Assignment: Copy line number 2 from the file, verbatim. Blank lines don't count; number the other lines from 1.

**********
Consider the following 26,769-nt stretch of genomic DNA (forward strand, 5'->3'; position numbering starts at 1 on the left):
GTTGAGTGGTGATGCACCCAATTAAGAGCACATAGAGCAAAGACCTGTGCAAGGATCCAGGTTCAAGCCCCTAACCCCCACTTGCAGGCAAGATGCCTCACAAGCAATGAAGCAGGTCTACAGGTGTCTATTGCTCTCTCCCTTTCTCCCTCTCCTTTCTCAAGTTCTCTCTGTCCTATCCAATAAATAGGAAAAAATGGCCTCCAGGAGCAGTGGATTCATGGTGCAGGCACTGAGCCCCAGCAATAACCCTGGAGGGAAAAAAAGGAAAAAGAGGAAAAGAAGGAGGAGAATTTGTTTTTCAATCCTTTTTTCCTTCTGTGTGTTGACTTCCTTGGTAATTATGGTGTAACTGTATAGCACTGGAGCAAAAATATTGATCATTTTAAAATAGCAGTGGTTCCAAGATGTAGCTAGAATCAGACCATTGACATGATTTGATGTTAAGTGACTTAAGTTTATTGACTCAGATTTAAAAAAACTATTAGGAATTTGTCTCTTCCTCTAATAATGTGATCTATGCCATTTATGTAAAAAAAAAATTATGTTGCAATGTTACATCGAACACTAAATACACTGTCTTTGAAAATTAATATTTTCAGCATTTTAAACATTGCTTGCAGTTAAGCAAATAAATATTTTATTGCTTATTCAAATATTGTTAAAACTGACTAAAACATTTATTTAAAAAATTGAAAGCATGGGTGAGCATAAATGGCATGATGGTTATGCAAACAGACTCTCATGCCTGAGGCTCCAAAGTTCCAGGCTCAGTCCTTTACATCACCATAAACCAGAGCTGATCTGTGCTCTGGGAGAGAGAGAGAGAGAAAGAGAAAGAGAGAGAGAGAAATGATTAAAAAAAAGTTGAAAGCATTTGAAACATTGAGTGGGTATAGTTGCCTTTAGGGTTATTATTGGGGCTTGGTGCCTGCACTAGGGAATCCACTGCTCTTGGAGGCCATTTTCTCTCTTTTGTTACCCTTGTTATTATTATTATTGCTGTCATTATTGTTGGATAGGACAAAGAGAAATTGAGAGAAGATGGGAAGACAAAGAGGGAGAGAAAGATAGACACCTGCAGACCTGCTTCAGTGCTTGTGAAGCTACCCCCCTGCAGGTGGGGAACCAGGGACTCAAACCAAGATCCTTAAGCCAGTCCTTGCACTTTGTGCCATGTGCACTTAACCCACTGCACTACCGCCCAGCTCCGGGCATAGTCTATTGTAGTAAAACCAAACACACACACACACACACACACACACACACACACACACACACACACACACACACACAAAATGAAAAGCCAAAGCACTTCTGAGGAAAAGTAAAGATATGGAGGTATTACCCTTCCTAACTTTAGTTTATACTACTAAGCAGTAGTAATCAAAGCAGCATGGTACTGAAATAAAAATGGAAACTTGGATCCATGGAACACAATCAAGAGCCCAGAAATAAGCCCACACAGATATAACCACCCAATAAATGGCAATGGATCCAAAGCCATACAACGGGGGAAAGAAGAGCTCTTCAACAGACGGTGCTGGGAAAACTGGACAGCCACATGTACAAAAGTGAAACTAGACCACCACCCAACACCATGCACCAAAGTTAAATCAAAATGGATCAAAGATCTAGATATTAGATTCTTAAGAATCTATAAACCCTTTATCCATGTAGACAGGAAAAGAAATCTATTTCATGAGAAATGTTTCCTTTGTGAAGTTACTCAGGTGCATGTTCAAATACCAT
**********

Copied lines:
GTTGAGTGGTGATGCACCCAATTAAGAGCACATAGAGCAAAGACCTGTGCAAGGATCCAGGTTCAAGCCCCTAACCCCCACTTGCAGGCAAGATGCCTCACAAGCAATGAAGCAGGTCTACAGGTGTCTATTGCTCTCTCCCTTTCTCCCTCTCCTTTCTCAAGTTCTCTCTGTCCTATCCAATAAATAGGAAAAAATGGCCTCCAGGAGCAGTGGATTCATGGTGCAGGCACTGAGCCCCAGCAATAACCCTGGAGGGAAAAAAAGGAAAAAGAGGAAAAGAAGGAGGAGAATTTGTTTTTCAATCCTTTTTTCCTTCTGTGTGTTGACTTCCTTGGTAATTATGGTGTAACTGTATAGCACTGGAGCAAAAATATTGATCATTTTAAAATAGCAGTGGTTCCAAGATGTAGCTAGAATCAGACCATTGACATGATTTGATGTTAAGTGACTTAAGTTTATTGACTCAGATTTAAAAAAACTATTAGGAATTTGTCTCTTCCTCTAATAATGTGATCTATGCCATTTATGTAAAAAAAAAATTATGTTGCAATGTTACATCGAACACTAAATACACTGTCTTTGAAAATTAATATTTTCAGCATTTTAAACATTGCTTGCAGTTAAGCAAATAAATATTTTATTGCTTATTCAAATATTGTTAAAACTGACTAAAACATTTATTTAAAAAATTGAAAGCATGGGTGAGCATAAATGGCATGATGGTTATGCAAACAGACTCTCATGCCTGAGGCTCCAAAGTTCCAGGCTCAGTCCTTTACATCACCATAAACCAGAGCTGATCTGTGCTCTGGGAGAGAGAGAGAGAGAAAGAGAAAGAGAGAGAGAGAAATGATTAAAAAAAAGTTGAAAGCATTTGAAACATTGAGTGGGTATAGTTGCCTTTAGGGTTATTATTGGGGCTTGGTGCCTGCACTAGGGAATCCACTGCTCTTGGAGGCCATTTTCTCTCTTTTGTTACCCTTGTTATTATTATTATTGCTGTCATTATTGTTGGATAGGACAAAGAGAAATTGAGAGAAGATGGGAAGACAAAGAGGGAGAGAAAGATAGACACCTGCAGACCTGCTTCAGTGCTTGTGAAGCTACCCCCCTGCAGGTGGGGAACCAGGGACTCAAACCAAGATCCTTAAGCCAGTCCTTGCACTTTGTGCCATGTGCACTTAACCCACTGCACTACCGCCCAGCTCCGGGCATAGTCTATTGTAGTAAAACCAAACACACACACACACACACACACACACACACACACACACACACACACACACACACACAAAATGAAAAGCCAAAGCACTTCTGAGGAAAAGTAAAGATATGGAGGTATTACCCTTCCTAACTTTAGTTTATACTACTAAGCAGTAGTAATCAAAGCAGCATGGTACTGAAATAAAAATGGAAACTTGGATCCATGGAACACAATCAAGAGCCCAGAAATAAGCCCACACAGATATAACCACCCAATAAATGGCAATGGATCCAAAGCCATACAACGGGGGAAAGAAGAGCTCTTCAACAGACGGTGCTGGGAAAACTGGACAGCCACATGTACAAAAGTGAAACTAGACCACCACCCAACACCATGCACCAAAGTTAAATCAAAATGGATCAAAGATCTAGATATTAGATTCTTAAGAATCTATAAACCCTTTATCCATGTAGACAGGAAAAGAAATCTATTTCATGAGAAATGTTTCCTTTGTGAAGTTACTCAGGTGCATGTTCAAATACCAT